Still Young, This Goldman ETF Proves Its Worth

Markets Benzinga

The Goldman Sachs ActiveBeta U.S. Large Cap Equity ETF (GSLC) is a still a couple of weeks' shy of its first anniversary, but that says Goldman's oldest exchange-traded fund has not needed much time to be a one of clearest success stories among ETFs that debuted last year.

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What A First Year

GSLC is now home to $1.15 billion in assets under management, an impressive feat for an ETF of its age. More impressive is the fact that GSCL has been steadily attracting new investments. That $1.15 billion figure is as of August 25, which is up from $367.1 million in early March.

Part of GSLC's advantage is its low fees. Actually, GSLC's annual fee of 0.09 percent is downright scant when measured against other strategic beta offerings. The average expense ratio for ETFs in the Morningstar US ETF Large Blend Strategic Beta category is 0.38 percent per year, and the average annual fee for funds in the Morningstar US ETF Large Blend Index group is 0.36 percent, according to Goldman.

Related Link: Almost The Whole World In This ETF's Hands

GSLC is also asserting itself as a dominant name among the burgeoning group of multi-factor ETFs. In the case of GSLC, the ETF offers investors exposure to the value, momentum, quality, and low volatility factors.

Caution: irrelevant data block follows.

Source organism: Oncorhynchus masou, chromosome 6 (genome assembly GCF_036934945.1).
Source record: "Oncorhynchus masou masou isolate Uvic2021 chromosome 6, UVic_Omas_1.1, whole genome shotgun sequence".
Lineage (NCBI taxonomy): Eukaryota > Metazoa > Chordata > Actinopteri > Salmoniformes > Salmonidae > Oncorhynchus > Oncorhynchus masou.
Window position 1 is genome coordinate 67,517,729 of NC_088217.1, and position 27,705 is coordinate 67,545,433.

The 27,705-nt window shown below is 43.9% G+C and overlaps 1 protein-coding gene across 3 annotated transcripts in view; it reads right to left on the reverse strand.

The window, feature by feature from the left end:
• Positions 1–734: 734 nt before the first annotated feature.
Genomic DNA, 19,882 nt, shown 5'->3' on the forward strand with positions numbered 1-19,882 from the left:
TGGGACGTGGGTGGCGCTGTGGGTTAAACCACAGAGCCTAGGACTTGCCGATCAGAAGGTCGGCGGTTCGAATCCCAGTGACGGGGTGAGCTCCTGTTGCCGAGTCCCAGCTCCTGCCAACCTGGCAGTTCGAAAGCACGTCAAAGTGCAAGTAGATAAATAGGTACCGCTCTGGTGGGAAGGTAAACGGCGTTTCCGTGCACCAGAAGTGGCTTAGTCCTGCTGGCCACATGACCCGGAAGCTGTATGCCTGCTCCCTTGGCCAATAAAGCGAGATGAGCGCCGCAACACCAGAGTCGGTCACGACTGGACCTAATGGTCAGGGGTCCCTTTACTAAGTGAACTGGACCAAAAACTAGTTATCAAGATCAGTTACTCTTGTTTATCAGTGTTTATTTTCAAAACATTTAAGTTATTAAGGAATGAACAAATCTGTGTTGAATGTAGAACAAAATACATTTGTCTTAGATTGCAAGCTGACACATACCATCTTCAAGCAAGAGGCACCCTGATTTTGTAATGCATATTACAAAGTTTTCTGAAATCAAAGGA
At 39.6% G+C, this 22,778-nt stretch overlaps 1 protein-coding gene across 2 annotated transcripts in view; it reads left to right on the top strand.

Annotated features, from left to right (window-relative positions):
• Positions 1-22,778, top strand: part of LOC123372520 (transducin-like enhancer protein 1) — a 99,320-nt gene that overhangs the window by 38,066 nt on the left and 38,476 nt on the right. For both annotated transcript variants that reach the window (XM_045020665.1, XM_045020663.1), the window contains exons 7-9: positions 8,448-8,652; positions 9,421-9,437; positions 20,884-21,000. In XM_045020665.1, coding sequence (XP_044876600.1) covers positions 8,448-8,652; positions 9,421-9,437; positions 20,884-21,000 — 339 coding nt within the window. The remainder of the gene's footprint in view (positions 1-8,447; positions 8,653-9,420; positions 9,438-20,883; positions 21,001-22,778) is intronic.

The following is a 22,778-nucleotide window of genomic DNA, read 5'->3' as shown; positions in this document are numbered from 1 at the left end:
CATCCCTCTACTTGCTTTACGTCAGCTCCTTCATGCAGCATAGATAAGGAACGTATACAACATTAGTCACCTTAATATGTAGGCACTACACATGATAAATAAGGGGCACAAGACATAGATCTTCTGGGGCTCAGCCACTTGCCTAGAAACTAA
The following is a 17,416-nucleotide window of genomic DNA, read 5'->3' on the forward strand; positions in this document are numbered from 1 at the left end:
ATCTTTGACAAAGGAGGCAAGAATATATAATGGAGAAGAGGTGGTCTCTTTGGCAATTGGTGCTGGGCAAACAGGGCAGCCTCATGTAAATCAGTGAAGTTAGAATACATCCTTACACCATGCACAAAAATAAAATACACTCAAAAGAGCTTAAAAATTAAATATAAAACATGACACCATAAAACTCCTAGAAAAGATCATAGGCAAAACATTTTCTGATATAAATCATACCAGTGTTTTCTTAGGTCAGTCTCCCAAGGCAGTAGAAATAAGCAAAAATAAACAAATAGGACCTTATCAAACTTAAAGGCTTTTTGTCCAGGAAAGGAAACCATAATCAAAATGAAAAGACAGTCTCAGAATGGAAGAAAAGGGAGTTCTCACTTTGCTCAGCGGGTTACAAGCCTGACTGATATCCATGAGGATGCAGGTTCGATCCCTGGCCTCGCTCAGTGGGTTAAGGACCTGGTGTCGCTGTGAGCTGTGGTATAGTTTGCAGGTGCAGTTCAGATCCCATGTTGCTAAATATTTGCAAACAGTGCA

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GSLC tracks the Goldman Sachs ActiveBeta U.S. Large Cap Equity Index, which seeks to capture common sources of active equity returns, including value (i.e., the security's price compared to market value), momentum (i.e., performance history), quality (i.e., profitability relative to total assets) and volatility (i.e., consistency of returns), according to Goldman.

The fund's index is made up of four subportfolios that set out to harness value, momentum, quality, and low volatility. Each subportfolio will either over- or underweight stocks based on the strength of their factor traits. The index then equally weights these four factor portfolios, according to Morningstar.

Allocations

GSLC's largest sector weight is 20.1 percent to technology. The S&P 500 also has technology as its largest sector weight, but GSLC relegates financial services, the S&P 500's second-largest sector weight, to the fifth spot.

Because the fund allocates a quarter of its portfolio to each of these factor sleeves, the magnitude of these factor bets will be modest in aggregate, added Morningstar. A low fee and modest, sensibly constructed and simply combined bets on vetted factors make GSLC a potential low-risk, medium-reward proposition relative to an index fund or ETF offering broad, market cap-weighted exposure to U.S. large-cap stocks.

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